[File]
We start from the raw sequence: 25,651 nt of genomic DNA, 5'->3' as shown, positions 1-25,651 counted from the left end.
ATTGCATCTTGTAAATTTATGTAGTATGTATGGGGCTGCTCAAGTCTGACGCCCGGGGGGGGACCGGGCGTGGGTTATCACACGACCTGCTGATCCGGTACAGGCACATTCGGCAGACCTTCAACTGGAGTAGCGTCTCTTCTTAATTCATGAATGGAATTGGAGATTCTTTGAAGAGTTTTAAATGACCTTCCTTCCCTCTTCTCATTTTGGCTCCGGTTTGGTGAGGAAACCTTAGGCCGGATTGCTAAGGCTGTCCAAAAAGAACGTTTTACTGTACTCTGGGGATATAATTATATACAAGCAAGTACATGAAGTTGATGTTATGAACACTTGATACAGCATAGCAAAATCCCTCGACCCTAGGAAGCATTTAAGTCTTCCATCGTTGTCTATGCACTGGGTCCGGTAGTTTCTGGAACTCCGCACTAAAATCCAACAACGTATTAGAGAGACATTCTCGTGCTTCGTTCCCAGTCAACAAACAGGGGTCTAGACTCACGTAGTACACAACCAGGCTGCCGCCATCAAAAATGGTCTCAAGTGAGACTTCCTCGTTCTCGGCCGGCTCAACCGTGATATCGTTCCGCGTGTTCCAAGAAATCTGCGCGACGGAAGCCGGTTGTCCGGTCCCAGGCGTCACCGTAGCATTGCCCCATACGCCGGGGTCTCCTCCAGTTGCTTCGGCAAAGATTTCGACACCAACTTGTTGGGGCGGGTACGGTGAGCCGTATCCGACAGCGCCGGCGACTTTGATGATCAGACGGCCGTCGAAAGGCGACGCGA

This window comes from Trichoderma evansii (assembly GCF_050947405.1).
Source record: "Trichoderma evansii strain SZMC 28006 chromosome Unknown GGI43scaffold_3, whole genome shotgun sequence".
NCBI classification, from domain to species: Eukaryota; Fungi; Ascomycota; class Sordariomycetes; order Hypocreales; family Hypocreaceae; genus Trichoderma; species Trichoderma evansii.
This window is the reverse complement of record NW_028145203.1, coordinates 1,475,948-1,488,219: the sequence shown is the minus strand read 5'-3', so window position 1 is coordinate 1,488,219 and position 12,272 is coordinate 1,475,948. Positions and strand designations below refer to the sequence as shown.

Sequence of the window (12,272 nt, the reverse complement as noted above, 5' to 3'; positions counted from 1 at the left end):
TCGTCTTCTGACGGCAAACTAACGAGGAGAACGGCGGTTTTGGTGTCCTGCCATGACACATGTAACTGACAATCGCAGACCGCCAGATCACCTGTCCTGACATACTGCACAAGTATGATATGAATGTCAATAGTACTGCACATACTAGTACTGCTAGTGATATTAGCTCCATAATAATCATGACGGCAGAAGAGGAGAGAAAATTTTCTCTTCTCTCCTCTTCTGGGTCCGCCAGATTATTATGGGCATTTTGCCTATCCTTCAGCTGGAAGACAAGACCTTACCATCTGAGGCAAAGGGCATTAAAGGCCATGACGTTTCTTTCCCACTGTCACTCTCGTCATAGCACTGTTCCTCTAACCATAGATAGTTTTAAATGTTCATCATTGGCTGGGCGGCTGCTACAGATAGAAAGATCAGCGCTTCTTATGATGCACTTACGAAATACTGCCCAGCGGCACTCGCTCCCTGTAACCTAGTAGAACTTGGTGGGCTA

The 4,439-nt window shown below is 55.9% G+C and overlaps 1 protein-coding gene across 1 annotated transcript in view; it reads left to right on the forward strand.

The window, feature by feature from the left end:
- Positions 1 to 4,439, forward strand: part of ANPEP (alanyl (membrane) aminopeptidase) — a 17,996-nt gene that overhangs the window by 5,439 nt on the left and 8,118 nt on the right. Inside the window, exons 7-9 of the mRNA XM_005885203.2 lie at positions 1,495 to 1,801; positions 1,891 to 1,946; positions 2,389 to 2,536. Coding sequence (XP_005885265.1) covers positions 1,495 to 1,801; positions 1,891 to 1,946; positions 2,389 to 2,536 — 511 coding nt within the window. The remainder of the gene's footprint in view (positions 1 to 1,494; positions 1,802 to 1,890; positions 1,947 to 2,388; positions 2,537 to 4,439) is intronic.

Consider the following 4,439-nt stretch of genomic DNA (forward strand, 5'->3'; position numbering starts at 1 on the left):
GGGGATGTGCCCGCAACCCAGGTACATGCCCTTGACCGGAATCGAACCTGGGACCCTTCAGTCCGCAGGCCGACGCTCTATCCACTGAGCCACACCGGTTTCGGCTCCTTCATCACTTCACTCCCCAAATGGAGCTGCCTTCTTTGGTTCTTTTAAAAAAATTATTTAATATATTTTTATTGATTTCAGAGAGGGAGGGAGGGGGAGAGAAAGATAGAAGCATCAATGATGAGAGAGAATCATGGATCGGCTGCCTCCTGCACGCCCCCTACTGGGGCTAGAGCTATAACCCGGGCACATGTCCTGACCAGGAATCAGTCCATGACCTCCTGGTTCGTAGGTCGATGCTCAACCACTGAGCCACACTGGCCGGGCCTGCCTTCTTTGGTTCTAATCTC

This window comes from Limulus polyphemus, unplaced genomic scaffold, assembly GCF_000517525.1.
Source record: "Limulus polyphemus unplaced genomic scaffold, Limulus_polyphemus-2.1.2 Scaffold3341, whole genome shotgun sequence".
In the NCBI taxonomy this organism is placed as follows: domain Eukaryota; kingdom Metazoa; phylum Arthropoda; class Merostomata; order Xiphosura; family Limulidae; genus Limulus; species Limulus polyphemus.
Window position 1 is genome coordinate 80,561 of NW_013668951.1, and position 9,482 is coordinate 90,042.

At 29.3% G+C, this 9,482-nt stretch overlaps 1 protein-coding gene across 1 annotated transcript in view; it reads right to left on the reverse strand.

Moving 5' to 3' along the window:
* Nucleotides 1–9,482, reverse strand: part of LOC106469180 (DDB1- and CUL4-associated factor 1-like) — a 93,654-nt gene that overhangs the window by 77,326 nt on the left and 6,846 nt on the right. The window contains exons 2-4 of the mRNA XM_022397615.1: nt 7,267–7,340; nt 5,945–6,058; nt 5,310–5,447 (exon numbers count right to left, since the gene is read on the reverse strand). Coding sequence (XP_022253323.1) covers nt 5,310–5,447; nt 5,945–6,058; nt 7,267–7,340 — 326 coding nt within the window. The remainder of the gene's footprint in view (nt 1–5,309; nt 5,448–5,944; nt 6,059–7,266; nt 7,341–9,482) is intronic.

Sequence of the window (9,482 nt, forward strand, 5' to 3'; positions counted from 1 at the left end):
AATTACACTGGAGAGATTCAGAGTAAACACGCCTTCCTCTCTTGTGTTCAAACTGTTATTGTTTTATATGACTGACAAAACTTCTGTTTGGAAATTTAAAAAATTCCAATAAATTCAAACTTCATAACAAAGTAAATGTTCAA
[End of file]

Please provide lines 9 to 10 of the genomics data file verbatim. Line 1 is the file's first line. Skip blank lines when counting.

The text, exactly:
The 4,439-nt window shown below is 55.9% G+C and overlaps 1 protein-coding gene across 1 annotated transcript in view; it reads left to right on the forward strand.

The window, feature by feature from the left end: